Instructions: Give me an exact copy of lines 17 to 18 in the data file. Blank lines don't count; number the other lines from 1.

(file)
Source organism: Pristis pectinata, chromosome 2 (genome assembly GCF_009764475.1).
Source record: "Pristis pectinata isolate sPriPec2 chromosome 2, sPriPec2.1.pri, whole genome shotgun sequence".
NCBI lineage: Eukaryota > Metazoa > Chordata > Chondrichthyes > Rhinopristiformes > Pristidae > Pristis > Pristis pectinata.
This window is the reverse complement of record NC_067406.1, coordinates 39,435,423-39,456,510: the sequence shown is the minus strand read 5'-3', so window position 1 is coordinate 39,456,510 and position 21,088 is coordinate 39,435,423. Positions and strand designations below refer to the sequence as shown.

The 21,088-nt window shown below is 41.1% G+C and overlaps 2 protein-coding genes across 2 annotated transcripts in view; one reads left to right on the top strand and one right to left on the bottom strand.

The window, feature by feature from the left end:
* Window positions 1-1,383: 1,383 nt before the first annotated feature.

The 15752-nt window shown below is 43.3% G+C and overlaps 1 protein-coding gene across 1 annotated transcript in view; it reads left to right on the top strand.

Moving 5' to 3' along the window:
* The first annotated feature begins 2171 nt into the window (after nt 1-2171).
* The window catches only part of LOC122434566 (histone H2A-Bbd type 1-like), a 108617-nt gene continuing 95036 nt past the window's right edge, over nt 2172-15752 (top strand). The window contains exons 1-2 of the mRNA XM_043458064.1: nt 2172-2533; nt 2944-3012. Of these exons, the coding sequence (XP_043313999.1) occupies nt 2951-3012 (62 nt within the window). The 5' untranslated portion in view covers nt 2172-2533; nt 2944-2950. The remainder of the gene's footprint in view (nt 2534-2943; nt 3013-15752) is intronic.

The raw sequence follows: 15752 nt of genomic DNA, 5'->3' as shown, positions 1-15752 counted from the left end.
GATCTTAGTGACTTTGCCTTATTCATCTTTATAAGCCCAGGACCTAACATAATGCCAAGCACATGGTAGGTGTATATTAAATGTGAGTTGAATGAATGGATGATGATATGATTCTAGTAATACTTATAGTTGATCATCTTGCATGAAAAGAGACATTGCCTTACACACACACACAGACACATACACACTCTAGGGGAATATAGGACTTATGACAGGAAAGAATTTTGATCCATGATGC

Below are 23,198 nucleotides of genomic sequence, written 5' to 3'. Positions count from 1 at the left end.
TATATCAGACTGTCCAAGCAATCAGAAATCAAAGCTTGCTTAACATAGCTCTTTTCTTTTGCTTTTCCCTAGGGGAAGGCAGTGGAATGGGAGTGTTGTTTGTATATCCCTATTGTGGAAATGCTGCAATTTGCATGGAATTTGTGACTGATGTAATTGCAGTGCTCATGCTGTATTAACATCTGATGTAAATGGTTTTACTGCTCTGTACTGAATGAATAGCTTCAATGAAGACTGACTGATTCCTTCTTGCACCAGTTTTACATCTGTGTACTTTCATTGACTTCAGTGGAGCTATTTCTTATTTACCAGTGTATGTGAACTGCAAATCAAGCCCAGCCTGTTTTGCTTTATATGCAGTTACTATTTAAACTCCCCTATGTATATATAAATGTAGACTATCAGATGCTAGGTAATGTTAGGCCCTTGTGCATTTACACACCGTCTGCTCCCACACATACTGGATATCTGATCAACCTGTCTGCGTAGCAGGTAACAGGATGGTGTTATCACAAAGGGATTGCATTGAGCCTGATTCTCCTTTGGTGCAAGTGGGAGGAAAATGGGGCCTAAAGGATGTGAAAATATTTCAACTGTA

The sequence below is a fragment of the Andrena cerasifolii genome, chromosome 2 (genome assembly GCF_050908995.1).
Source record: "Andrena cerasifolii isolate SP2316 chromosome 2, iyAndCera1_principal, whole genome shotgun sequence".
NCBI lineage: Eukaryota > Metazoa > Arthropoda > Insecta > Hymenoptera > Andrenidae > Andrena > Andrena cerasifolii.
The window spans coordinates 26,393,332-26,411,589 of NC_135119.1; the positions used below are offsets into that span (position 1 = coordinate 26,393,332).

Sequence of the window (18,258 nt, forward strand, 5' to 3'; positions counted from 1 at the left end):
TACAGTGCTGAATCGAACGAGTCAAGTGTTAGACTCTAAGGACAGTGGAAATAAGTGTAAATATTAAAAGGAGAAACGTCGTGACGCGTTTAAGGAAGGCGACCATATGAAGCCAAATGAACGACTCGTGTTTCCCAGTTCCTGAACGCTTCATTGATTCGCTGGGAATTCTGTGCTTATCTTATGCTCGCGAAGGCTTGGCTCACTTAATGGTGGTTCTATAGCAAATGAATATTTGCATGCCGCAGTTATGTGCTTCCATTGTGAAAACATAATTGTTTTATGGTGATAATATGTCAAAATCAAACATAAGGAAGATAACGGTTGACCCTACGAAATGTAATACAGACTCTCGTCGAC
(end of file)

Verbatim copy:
Source record: "Andrena cerasifolii isolate SP2316 chromosome 2, iyAndCera1_principal, whole genome shotgun sequence".
NCBI lineage: Eukaryota > Metazoa > Arthropoda > Insecta > Hymenoptera > Andrenidae > Andrena > Andrena cerasifolii.